D.E. Neighbors has an interesting new article at FAIRLDS.org, “The Book of Mormon vs. the Critics: Nit-Picking for Fun and Profit.” It deals with the issue of changes in the Book of Mormon, a topic I also address.
One interesting quote from that article comes from Joseph Smith:
“[A]s it required the exertions of all that were able to render any assistance for the support of the Family therefore we were deprived of the bennifit of an education suffice it to say I was mearly instructid in reading writing and the ground of Arithmatic which const[it]tuted my whole literary acquirements.”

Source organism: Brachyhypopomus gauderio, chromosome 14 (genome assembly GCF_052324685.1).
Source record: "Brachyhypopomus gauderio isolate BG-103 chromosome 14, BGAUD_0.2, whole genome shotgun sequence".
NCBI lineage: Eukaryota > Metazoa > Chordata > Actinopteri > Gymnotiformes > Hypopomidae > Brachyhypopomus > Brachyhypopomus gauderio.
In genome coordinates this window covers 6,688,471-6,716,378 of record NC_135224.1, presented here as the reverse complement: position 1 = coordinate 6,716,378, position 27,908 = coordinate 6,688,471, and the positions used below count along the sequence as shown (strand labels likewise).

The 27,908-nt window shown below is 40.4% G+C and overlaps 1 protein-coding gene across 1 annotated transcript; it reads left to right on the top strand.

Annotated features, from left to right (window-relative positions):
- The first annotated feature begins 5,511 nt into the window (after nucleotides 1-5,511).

I found this to be a great example of Joseph’s excessive modesty. As so many anti-Mormon scholars have pointed out, Joseph Smith drew upon vast intellectual resources to fabricate the Book of Mormon, relying on many dozens of books, maps, and periodicals as well as his profound knowledge of Hebrew to craft the many “internal evidences” of Book of Mormon authenticity. It even appears that he may have used a primitive but version of Google Earth to identify fertile regions in the Arabian Peninsula and to identify a plausible route for Lehi’s group to pass between two segments of the Empty Quarter and arrive safely in Bountiful in present day Oman. Joseph was a remarkably educated scholar using resources many decades ahead of his time, yet his excessive modesty compelled him to speak little of such attainments, dismissing his education as rough and rudimentary. Of course, critics will scream that this was all a lie, part of deception that convinced even those closest to him that he was poorly educated (and those misspellings in his writing – was this also part of an act?). But I prefer to give him a little credit and suggest that he was just incredibly modest. (This stands in contrast to some of our modern critics who have worked hard to inflate their academic credentials, even to the point of referring to degrees they didn’t exactly earn.)